If a Berkeley proposal inspired by the country’s racial justice movement goes through, police officers won’t be pulling people over for speeding, blowing through red lights or flipping U-turns in the middle of Telegraph Avenue.
Don’t get too excited. Traffic enforcement isn’t going away — it just wouldn’t be the job of armed officers.
The first-of-its-kind proposal, due for a City Council vote Tuesday, is a response to the reckoning over brutality and racial bias in law enforcement that followed the Minneapolis police killing of George Floyd and has put pressure on leaders to rethink their approach to public safety.
The proposal, while novel and potentially complex, has garnered some praise from racial justice advocates and transportation planners, and officials in Los Angeles and New York City have hinted at following Berkeley’s lead.
“Within a day, an L.A. City Council member was messaging me on Twitter about it,” said Berkeley Councilman Rigel Robinson, who introduced the proposal on June 29. “As far as we know, something like this hasn’t been meaningfully attempted before.”
The policy, dubbed BerkDOT, aims to fundamentally change the approach to minor traffic violations that disproportionately impact Black and brown people by creating a new Berkeley Department of Transportation, which would be staffed with unarmed civil servants. The city’s current transportation commission falls under the Public Works department, while traffic and parking enforcement rests with the investigations bureau of the police force.
Berkeley’s new department would unite planning and enforcement under the common goal of creating safer streets.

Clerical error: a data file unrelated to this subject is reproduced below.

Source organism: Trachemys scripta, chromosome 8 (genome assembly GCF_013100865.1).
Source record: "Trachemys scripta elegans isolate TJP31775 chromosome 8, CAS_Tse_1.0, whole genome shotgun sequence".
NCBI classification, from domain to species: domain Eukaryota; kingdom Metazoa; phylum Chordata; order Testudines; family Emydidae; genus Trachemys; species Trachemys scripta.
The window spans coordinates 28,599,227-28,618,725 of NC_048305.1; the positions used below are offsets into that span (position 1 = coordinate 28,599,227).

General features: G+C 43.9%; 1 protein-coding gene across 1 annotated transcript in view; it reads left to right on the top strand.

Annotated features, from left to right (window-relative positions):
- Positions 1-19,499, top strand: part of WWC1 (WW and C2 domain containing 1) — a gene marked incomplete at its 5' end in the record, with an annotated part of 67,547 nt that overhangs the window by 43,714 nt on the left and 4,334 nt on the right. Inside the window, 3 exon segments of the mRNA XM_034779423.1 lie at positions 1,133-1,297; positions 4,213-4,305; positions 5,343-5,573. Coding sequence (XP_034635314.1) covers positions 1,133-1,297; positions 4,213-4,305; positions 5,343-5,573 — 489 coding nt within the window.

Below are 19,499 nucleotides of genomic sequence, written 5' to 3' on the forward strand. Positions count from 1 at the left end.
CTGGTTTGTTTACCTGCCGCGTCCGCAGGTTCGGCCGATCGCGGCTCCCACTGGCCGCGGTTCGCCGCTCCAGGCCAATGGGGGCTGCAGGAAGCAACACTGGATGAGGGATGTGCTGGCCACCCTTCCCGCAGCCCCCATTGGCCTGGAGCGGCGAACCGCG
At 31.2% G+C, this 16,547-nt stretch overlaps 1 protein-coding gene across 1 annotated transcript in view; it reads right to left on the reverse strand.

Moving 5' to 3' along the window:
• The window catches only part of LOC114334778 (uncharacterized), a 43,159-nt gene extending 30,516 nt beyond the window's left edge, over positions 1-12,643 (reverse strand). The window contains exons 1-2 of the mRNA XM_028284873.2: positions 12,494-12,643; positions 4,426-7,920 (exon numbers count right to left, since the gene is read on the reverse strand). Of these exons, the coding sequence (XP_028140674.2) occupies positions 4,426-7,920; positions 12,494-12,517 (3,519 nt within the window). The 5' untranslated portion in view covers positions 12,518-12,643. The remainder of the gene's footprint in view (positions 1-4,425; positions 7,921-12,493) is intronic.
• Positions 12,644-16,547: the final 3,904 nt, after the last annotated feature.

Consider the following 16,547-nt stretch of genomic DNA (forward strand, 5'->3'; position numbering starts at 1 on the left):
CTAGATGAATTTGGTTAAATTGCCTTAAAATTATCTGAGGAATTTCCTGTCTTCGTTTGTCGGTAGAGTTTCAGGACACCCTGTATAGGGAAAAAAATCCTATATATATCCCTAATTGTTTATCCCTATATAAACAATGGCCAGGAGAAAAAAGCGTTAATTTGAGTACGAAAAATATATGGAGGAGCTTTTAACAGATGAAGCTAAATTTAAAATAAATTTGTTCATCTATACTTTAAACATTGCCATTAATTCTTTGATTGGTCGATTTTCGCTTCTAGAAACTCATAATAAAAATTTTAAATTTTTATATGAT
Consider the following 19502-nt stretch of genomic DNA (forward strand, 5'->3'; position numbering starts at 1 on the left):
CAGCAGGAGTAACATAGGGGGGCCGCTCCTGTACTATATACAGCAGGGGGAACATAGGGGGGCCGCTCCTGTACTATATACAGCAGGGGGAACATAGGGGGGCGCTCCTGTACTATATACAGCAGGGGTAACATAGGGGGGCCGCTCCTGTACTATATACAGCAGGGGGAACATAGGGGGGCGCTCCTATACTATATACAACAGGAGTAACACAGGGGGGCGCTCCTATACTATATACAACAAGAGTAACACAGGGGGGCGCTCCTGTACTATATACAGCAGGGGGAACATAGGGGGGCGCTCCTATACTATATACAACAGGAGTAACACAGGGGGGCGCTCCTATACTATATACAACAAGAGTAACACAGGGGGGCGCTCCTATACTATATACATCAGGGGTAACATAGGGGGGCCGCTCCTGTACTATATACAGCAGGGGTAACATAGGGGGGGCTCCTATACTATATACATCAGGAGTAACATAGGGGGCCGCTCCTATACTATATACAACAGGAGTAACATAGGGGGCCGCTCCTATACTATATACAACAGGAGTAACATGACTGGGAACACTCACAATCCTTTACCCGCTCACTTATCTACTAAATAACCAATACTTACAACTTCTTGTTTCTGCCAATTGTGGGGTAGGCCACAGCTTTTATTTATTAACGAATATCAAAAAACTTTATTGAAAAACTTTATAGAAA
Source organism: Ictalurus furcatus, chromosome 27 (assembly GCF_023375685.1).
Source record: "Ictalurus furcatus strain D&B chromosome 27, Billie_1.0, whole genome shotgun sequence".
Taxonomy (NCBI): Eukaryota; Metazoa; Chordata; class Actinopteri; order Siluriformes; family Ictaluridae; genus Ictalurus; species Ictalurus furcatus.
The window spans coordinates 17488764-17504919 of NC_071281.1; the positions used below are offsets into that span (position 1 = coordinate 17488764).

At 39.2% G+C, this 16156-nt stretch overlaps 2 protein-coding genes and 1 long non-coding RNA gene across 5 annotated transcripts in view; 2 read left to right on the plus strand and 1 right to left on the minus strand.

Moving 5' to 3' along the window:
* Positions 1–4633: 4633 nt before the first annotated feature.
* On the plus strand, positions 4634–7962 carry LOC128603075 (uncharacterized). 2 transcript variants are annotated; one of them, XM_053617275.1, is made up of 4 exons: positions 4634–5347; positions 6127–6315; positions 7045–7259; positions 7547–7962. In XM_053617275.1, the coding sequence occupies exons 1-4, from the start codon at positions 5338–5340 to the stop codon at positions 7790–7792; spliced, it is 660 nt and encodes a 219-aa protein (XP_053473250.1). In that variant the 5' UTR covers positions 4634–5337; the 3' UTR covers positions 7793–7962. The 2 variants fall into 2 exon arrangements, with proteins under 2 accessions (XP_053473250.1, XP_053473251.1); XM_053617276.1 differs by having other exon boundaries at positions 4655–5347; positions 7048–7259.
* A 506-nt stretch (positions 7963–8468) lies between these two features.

“We don’t have all of the answers yet,” said Mayor Jesse Arreguin, who co-sponsored the measure. “But somebody has to break ground on this. And Berkeley is committed that this is a conversation we need to explore.”
Berkeley police declined to comment on the proposal, saying “the department does not comment on city legislation.”
Traffic enforcement comprises 52% of interactions that Americans have with the police, and Black and Hispanic Americans are more likely to be stopped and searched, according to data from the Stanford Open Policing Project. As the tragic deaths of Philando Castile in Minnesota, Sandra Bland in Texas, and Maurice Gordon in New Jersey illustrate, traffic stops can too often turn deadly for Black men and women.
Berkeley’s Police Department hasn’t had a police shooting since 2012 but, like many cities, its traffic stop data reflects racial disparity. A 2018 Center for Policing Equity report found that Black drivers in Berkeley were four times more likely than white drivers to be searched after a stop, and Hispanic drivers were three times more likely to be searched.
“Berkeley appears to be doing better than most agencies, but it has work to do,” said UC Berkeley Professor Jack Glaser, who co-authored the 2018 report and recently advised San Francisco’s Police Department in its decision to end the release of mug shots as part of an effort to stop perpetuating racial stereotypes.
Departments of transportation are common to large cities like Los Angeles and Washington, D.C., and many of these agencies have unarmed community resource officers, who issue citations or impound vehicles. But it’s uncommon for a city the size of Berkeley, which has a population of about 120,000, to create a standalone transportation department.
Sgt. Ray Kelly, an Alameda County Sheriff’s Office spokesman, said Berkeley’s idea of creating an entirely new transportation department seems costly and counter-intuitive for a city of its size.
“From a management perspective and budget perspective, it doesn’t make sense unless you’re a major metropolitan city,” he said. “Why create more bureaucracy when traffic can be done very professionally, with a slight learning curve, with city police departments?”